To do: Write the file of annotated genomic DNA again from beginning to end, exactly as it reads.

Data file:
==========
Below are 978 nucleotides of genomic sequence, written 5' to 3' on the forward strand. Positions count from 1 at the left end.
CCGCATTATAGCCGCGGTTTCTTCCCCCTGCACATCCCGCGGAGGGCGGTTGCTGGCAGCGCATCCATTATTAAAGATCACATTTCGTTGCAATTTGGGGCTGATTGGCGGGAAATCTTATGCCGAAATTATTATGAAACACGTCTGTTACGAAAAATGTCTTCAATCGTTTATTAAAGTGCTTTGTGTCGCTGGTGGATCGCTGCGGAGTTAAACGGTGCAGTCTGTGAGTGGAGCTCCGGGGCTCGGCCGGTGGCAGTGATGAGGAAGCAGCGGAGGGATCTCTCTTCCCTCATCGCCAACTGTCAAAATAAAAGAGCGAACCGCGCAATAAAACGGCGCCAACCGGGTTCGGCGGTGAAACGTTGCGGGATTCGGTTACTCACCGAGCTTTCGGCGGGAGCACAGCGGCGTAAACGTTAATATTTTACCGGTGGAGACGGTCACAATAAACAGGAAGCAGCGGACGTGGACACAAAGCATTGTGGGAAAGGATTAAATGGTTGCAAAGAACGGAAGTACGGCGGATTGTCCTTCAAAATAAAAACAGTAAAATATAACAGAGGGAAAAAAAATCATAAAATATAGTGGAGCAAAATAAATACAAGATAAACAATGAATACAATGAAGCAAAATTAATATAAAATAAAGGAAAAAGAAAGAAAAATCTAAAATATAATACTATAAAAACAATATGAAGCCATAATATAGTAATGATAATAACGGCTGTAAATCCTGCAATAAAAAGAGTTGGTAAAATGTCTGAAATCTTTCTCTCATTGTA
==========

Below are 978 nucleotides of genomic sequence, written 5' to 3' on the forward strand. Positions count from 1 at the left end.
CCGCATTATAGCCGCGGTTTCTTCCCCCTGCACATCCCGCGGAGGGCGGTTGCTGGCAGCGCATCCATTATTAAAGATCACATTTCGTTGCAATTTGGGGCTGATTGGCGGGAAATCTTATGCCGAAATTATTATGAAACACGTCTGTTACGAAAAATGTCTTCAATCGTTTATTAAAGTGCTTTGTGTCGCTGGTGGATCGCTGCGGAGTTAAACGGTGCAGTCTGTGAGTGGAGCTCCGGGGCTCGGCCGGTGGCAGTGATGAGGAAGCAGCGGAGGGATCTCTCTTCCCTCATCGCCAACTGTCAAAATAAAAGAGCGAACCGCGCAATAAAACGGCGCCAACCGGGTTCGGCGGTGAAACGTTGCGGGATTCGGTTACTCACCGAGCTTTCGGCGGGAGCACAGCGGCGTAAACGTTAATATTTTACCGGTGGAGACGGTCACAATAAACAGGAAGCAGCGGACGTGGACACAAAGCATTGTGGGAAAGGATTAAATGGTTGCAAAGAACGGAAGTACGGCGGATTGTCCTTCAAAATAAAAACAGTAAAATATAACAGAGGGAAAAAAAATCATAAAATATAGTGGAGCAAAATAAATACAAGATAAACAATGAATACAATGAAGCAAAATTAATATAAAATAAAGGAAAAAGAAAGAAAAATCTAAAATATAATACTATAAAAACAATATGAAGCCATAATATAGTAATGATAATAACGGCTGTAAATCCTGCAATAAAAAGAGTTGGTAAAATGTCTGAAATCTTTCTCTCATTGTA